How well established is cloud computing? What is the size of the cloud computing market in your jurisdiction?
According to an International Data Corporation (IDC) estimates at the end of 2017, the value of the Polish cloud computing market in 2017 was to exceed US$200 million and predicted to reach nearly US$300 million in 2019 and US$412 million by 2021.
Figures from the Polish Statistical Office for 2017 indicate that only 10 per cent of Polish companies used cloud computing technology. Among larger firms and corporations, however, usage - at 37.1 per cent - was far higher. In addition, in comparison with 2016 cloud usage increased among companies of all sizes.
Are data and studies on the impact of cloud computing in your jurisdiction publicly available?
Some of the studies are publicly available, but access to many is restricted. The following is a list of reports that cover cloud computing issues.
Information society in Poland. Results of statistical surveys in the years 2013-2017
This publication presents the results of annual public statistical surveys conducted by the Polish Statistical Office over 2013-2017 concerning the development of the information society in Poland.
Poland IT Services Market 2018-2022 Forecast and 2017 Analysis
According to description provided by IDC, this study presents a comprehensive view of the cloud services market in Poland and includes market sizing for public and private cloud delivery models. It contains quantitative data from 2017 as well as market forecasts for 2018-2022; it also summarises the major issues and impacts of cloud services on the IT industry as a whole and presents end-user views. The report is available for a fee.
Polish Cloud Computing Market in 2018. Market Analysis and Predictions for 2018-2013
According to description provided by PMR, this report covers trends, key data and predictions on cloud use by small, medium and large enterprises as well as in the public sector. Information about the Polish market is presented against the backdrop of global market. The report is available for a fee.
Study Comarch Cloud 2014
Comarch is one of the largest producers of software for companies in Poland. This report analyses the answers provided by respondents covering a variety of interests, such as popular knowledge about the cloud, reasons for using the cloud and types of entities using the cloud.
Report on cloud services providers market in Poland with particular emphasis on IaaS 2015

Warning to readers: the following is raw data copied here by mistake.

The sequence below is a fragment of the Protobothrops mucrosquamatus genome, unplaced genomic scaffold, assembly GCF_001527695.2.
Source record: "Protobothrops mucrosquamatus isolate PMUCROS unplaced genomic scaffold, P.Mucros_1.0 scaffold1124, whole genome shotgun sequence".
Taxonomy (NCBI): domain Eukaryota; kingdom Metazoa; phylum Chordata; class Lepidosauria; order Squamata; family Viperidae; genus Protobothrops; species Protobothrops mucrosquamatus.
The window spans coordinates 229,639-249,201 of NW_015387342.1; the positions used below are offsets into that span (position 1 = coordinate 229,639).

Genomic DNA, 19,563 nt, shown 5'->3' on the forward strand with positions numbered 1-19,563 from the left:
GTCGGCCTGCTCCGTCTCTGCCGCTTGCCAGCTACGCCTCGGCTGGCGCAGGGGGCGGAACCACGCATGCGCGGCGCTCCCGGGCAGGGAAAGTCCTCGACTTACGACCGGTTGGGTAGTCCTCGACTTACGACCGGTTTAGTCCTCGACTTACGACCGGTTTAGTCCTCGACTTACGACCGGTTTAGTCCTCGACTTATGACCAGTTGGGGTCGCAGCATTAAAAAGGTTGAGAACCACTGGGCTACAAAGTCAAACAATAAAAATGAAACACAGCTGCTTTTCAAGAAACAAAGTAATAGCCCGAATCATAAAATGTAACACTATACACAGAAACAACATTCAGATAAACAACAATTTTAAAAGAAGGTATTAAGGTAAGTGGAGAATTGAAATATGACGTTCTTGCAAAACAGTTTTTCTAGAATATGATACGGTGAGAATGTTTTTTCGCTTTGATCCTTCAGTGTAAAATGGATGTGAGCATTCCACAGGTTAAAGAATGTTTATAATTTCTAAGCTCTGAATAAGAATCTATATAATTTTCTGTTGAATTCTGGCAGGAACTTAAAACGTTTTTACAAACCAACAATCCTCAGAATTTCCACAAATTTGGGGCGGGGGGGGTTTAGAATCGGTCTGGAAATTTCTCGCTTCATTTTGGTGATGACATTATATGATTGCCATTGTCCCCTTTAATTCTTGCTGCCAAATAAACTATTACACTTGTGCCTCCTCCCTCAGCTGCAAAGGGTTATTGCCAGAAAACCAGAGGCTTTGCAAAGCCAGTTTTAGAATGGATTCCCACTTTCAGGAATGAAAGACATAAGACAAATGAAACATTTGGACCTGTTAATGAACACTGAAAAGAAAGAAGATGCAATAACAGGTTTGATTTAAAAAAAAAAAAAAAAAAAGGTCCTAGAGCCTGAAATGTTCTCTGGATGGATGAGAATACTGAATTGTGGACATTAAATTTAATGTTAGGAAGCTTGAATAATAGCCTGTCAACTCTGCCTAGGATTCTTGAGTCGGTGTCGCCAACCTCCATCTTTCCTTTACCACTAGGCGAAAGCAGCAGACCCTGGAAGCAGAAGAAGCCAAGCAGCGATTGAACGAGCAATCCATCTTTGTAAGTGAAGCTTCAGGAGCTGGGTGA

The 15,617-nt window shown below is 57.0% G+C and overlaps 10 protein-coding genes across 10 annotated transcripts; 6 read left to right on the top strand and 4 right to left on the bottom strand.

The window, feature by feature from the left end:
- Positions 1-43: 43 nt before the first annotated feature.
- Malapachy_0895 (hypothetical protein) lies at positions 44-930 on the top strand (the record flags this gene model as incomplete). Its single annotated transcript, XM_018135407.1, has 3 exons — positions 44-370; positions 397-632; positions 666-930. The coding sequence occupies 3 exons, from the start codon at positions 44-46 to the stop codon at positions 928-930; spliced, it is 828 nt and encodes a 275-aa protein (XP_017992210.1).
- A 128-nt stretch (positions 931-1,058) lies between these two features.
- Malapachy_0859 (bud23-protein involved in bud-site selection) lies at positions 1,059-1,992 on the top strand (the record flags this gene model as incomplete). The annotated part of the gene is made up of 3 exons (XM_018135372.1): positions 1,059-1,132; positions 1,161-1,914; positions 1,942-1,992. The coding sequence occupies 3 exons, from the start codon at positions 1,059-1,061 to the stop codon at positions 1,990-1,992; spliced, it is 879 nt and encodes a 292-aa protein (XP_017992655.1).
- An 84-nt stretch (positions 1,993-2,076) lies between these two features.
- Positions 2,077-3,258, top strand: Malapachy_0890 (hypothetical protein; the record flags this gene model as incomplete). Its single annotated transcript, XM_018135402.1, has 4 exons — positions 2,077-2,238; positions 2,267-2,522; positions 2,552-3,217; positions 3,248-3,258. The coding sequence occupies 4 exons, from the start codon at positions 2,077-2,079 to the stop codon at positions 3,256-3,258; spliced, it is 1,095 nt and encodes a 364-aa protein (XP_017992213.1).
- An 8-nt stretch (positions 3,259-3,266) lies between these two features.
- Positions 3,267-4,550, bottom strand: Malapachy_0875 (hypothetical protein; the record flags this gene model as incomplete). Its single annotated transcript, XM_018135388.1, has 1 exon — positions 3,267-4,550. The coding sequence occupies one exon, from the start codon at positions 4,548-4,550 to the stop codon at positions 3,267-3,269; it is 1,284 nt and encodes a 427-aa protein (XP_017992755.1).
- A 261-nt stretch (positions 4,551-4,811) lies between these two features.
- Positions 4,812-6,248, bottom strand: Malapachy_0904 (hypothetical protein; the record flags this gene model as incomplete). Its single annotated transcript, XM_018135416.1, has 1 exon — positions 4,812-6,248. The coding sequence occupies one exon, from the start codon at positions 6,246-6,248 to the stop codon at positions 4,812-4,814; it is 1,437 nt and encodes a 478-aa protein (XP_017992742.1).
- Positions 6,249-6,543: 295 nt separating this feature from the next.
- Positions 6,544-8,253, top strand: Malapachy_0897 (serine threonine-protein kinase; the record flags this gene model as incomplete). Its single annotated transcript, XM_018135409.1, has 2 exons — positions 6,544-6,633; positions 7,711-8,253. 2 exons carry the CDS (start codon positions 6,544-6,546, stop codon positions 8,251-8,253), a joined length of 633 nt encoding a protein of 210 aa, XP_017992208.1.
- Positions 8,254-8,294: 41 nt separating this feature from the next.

This report prepared by Audytel analyses cloud services providers in Poland, with an accent on IaaS. It contains details of service platforms, sharing of services, typical pricing and market growth forecasts.
Cloud computing in the financial sector - report prepared by the Association of Polish Banks 2013
A task force on technologies and cloud computing prepared this report to clarify some uncertainties relating to use of cloud computing in the financial sector. The publication has an educational character with the goal of preparing banks and workers for implementation of cloud computing services in banks.
2018 BSA Global Cloud Computing Scorecard
The 2018 BSA Global Cloud Computing Scorecard ranks the cloud computing readiness of 24 countries that account for 80 per cent of the world’s IT markets. Each country is graded on its strengths and weaknesses in seven key policy areas. This edition highlights, among others, issues related to privacy and security laws.
2018 BSA Country Report Poland (on cloud computing)
The summary and full report with detailed information on cloud computing in Poland.
Encouragement of cloud computing
Does government policy encourage the development of your jurisdiction as a cloud computing centre for the domestic market or to provide cloud services to foreign customers?
The government encourages the development of Poland as a cloud computing centre mostly for the domestic market. At the most general level, in early 2017, the government adopted the Strategy for Responsible Development for the period up to 2020 (including the perspective up to 2030), which recognises cloud computing as one of the important technologies that will shape the economy. The strategy underscores the importance of cloud solutions for the whole economy, with a particular emphasis on applications related to data processing as part of the Industry 4.0 trend. It also mentions the use of cloud solutions in public administration.
In order to specify some of the aims and tasks from the IT area mentioned in the more general, strategic documents, the Polish Ministry for Digitalisation has designed the National Integrated Informatisation Programme. Among other things, this programme aims to facilitate the use of cloud computing services by the administration. For example, the government began working on developing a universal system for electronic document management across the administration, which will be based on a private cloud solution.
Another example of cloud use in the public administration is the Polish Ministry of Finance, which relies on a public cloud solution supplied by Microsoft to receive and store large volumes of encrypted information supplied by taxpayers via a standard audit file-tax system. After receipt, the information is transmitted for processing to the ministry’s own IT systems. At the same time, the ministry is also developing a private cloud for other administrative purposes.
Another Polish government initiative that is likely to increase usage of cloud computing services is the National Broadband Plan. Under this plan, by 2020, 100 per cent of the Polish population should have access to speeds of at least 30Mbps, and by 2025, 50 per cent of households should have access at 100Mbps.